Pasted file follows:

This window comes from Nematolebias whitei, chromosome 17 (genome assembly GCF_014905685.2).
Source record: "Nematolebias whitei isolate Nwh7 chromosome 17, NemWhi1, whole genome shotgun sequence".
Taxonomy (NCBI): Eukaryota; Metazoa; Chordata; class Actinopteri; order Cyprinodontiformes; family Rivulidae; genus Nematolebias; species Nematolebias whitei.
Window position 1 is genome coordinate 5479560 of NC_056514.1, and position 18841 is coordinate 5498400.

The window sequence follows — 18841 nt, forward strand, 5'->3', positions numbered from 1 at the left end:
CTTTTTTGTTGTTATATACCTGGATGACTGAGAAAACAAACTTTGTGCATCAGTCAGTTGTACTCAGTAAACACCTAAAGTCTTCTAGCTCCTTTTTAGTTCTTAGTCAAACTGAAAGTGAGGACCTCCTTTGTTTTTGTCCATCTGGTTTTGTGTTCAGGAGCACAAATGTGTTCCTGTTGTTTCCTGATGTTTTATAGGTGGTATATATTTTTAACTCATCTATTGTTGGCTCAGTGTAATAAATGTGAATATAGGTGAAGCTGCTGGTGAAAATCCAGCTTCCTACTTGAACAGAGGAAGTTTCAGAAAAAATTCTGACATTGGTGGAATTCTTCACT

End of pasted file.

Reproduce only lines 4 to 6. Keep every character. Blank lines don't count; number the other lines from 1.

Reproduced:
Window position 1 is genome coordinate 5479560 of NC_056514.1, and position 18841 is coordinate 5498400.

The window sequence follows — 18841 nt, forward strand, 5'->3', positions numbered from 1 at the left end:
CTTTTTTGTTGTTATATACCTGGATGACTGAGAAAACAAACTTTGTGCATCAGTCAGTTGTACTCAGTAAACACCTAAAGTCTTCTAGCTCCTTTTTAGTTCTTAGTCAAACTGAAAGTGAGGACCTCCTTTGTTTTTGTCCATCTGGTTTTGTGTTCAGGAGCACAAATGTGTTCCTGTTGTTTCCTGATGTTTTATAGGTGGTATATATTTTTAACTCATCTATTGTTGGCTCAGTGTAATAAATGTGAATATAGGTGAAGCTGCTGGTGAAAATCCAGCTTCCTACTTGAACAGAGGAAGTTTCAGAAAAAATTCTGACATTGGTGGAATTCTTCACT